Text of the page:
9/14-9/18

  • Monday: Performance Task: Write a Nonfiction Narrative

     

        1. Jump Start Discussion: Events That Change People
          1. Students answer the following two questions in their discussion assignment:
            1. What are some key events one experiences as he or she grows up?
            2. Why are these experiences important
        2. Performance Task Overview
          1. Students will understand what they are being asked to do in the assignment.
          2. They will be describing an event that changed the life of someone they know.
        3. Elements of a Nonfiction Narrative
          1. Review what it is
          2. What a well-written nonfiction narrative includes
        4. Interactive Practice
          1. "Red Roses" projected from the Interactive Teacher's Edition
          2. Students identify elements of a nonfiction narrative such as dialogue, vivid, descriptive details, and a conclusion that reflects on the experiences in the narrative.
        5. Academic Vocabulary
          1. Discussion
            1. In what ways should our academic vocabulary be used in our narratives?
        6. Prewriting/Planning
          1. Students choose their topic
            1. Think about a person and event that they want to focus on
          2. Gather Evidence
            1. Students consider how well they remember the experience they are writing about
            2. Encourage them to interview others
          3. Connect Across Texts
            1. Review the text and video more than once before beginning to write and see if the experience that they are writing about relates to the selections.
            2. Take note of how the selections are similar and/or different from the experiences they plan to write about.
        7. Evidence Log
          1. Review your Evidence Log and identify key details you may want to cite in your nonfiction narrative

     

    Tuesday: Drafting Day 1

     

        1. Drafting
          1. Organize a Sequence of Events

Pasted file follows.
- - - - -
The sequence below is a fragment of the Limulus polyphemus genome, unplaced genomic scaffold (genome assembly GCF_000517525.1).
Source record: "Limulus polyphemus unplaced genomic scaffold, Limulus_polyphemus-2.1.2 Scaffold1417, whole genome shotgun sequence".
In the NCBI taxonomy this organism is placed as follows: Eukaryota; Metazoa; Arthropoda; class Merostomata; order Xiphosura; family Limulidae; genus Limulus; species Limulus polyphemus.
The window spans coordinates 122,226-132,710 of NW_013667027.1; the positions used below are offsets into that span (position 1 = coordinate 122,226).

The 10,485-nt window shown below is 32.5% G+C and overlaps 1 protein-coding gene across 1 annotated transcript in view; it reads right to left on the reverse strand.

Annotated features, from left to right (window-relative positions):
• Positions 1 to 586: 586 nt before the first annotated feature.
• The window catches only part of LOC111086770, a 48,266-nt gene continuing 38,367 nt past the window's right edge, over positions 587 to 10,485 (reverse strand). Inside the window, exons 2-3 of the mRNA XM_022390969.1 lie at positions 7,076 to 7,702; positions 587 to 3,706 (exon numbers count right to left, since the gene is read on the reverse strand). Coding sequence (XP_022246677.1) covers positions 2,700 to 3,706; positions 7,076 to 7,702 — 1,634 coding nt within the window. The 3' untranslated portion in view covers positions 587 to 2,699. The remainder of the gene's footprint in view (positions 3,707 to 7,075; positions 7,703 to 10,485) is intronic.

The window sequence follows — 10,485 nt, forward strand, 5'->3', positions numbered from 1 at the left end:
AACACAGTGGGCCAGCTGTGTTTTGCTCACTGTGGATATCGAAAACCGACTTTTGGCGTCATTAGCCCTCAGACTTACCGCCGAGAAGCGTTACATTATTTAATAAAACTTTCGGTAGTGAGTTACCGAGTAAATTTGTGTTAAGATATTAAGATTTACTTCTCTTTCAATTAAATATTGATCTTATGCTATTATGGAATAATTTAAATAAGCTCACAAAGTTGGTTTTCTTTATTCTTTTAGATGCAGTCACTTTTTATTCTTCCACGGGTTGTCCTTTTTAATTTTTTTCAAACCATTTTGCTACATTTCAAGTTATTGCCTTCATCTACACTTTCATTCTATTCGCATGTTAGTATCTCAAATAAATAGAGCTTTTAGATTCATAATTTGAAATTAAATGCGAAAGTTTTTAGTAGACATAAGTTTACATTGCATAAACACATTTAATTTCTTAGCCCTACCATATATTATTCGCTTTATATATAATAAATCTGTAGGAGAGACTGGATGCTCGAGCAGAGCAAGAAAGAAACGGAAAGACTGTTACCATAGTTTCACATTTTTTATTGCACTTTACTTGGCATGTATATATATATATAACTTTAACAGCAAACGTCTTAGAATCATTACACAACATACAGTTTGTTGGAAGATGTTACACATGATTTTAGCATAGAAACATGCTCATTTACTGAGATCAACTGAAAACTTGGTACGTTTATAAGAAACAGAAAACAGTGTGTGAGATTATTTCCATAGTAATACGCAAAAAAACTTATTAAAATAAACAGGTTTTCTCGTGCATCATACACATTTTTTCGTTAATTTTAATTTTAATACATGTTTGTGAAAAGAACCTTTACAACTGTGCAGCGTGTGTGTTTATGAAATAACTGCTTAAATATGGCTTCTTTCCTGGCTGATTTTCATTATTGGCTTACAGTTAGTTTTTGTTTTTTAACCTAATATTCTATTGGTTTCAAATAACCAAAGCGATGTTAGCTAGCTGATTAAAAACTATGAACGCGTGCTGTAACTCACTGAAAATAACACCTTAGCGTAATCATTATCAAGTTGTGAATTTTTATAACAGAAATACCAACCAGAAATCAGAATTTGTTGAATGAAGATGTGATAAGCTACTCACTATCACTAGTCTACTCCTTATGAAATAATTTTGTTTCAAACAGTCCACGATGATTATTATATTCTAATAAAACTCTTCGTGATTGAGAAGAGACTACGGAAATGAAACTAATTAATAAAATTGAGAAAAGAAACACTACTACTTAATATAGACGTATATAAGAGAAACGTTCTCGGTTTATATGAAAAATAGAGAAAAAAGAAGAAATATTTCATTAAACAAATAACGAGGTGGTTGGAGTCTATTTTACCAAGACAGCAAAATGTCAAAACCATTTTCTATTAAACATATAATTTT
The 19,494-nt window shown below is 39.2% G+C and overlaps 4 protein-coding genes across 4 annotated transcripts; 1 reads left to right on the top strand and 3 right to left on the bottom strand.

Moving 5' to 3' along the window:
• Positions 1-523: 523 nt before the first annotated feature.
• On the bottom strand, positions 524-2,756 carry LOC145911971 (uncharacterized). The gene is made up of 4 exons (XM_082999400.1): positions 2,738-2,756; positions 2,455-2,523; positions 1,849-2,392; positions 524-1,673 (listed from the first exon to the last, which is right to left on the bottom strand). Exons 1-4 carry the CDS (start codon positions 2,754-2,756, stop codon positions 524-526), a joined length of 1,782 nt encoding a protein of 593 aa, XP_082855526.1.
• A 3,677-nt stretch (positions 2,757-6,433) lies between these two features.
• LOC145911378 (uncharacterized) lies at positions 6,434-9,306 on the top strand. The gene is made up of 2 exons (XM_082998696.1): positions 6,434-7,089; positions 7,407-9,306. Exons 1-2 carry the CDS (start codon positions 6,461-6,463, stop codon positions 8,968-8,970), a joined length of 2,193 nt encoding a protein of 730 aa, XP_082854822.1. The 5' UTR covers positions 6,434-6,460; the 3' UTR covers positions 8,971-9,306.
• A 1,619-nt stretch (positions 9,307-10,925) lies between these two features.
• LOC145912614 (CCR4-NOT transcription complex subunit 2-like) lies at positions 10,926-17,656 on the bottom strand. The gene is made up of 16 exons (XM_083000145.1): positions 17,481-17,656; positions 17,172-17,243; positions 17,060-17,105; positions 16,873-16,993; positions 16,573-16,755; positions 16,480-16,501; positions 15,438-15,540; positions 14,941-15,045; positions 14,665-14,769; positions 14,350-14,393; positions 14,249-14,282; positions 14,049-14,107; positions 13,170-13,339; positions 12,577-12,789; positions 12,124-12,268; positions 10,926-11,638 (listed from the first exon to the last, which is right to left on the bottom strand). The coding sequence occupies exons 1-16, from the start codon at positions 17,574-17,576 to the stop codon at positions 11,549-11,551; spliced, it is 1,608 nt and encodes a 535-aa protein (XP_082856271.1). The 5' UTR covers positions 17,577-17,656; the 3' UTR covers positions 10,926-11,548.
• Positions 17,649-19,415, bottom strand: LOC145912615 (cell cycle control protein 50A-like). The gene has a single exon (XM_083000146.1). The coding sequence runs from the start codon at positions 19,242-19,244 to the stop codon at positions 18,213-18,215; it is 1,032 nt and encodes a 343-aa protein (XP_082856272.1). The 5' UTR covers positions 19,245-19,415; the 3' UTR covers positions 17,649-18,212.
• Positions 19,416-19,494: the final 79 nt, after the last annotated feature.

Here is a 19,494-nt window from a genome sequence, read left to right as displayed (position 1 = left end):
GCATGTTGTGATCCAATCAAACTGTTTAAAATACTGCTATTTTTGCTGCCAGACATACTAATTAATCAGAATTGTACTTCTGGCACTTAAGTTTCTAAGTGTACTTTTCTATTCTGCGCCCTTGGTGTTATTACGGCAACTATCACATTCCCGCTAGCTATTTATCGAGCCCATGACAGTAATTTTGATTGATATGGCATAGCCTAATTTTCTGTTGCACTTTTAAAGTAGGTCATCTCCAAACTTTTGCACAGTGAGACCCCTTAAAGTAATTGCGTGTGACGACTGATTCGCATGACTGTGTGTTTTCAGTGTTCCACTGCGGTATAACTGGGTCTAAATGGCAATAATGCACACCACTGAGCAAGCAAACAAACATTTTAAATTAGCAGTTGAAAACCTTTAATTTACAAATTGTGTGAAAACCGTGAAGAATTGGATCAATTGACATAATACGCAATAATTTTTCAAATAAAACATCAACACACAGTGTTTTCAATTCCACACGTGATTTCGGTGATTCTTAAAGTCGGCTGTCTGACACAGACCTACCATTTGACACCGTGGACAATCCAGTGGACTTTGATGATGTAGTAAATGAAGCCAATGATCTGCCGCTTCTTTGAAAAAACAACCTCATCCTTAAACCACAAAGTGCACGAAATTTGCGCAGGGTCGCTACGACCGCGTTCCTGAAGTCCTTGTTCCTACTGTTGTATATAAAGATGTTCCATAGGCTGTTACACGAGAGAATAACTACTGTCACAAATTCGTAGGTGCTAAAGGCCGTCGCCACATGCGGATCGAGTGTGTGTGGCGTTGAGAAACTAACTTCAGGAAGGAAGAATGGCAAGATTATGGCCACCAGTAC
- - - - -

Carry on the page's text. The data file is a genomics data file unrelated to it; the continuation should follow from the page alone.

1. Students tell story in chronological order.
            2. Create a timeline before writing (use chart on page 36).
          2. Write First Draft
            1. Begin with an exciting detail that hints at the story's conclusion
            2. Create a smooth progression of events or experiences
            3. Show, don't tell
            4. Add dialogue to bring people to life
            5. Conclude with an original observation about the importance of the event

     

        1. Create Cohesion: Transitions
          1. Read "Transitions" excerpt on page 37.
          2. Read It
            1. Encourage use of transitions to strengthen writing
            2. Make It Interactive: "Red Roses"
          3. Write It
            1. Draft your narrative

     

    Wednesday: Drafting Day 2

     

        1. Students continue drafting their nonfiction narrative

     

    Thursday: Revisions

     

        1. Revising (Use Checklist on Page 38)
          1. Evaluating Your Draft Self-Assessment
          2. Revising for Focus and Organization
            1. Clear Conclusion Check
          3. Precise Language Check

     

    Friday: Peer Reviews

     

        1. Peer Review
          1. Checklist
        2. Editing and Proofreading
          1. Check for proper formatting of dialogue
          2. Edit for conventions
          3. Proofread for accuracy
        3. Publishing and Presenting
          1. Before review, students will be reminded to:
            1. Be honest but respectful
            2. Use formal language
            3. Don't just agree; build on ideas
            4. Disagree respectfully
          2. Create a final version of your narrative
          3. Turn in on One Note
        4. Reflection
          1. Engage in discussion board activity in which you:
            1. Discuss what your narrative had in common with your peers
            2. Reflect on what you learned as you wrote your narrative? In what ways did writing about past experiences heighten your understanding of them?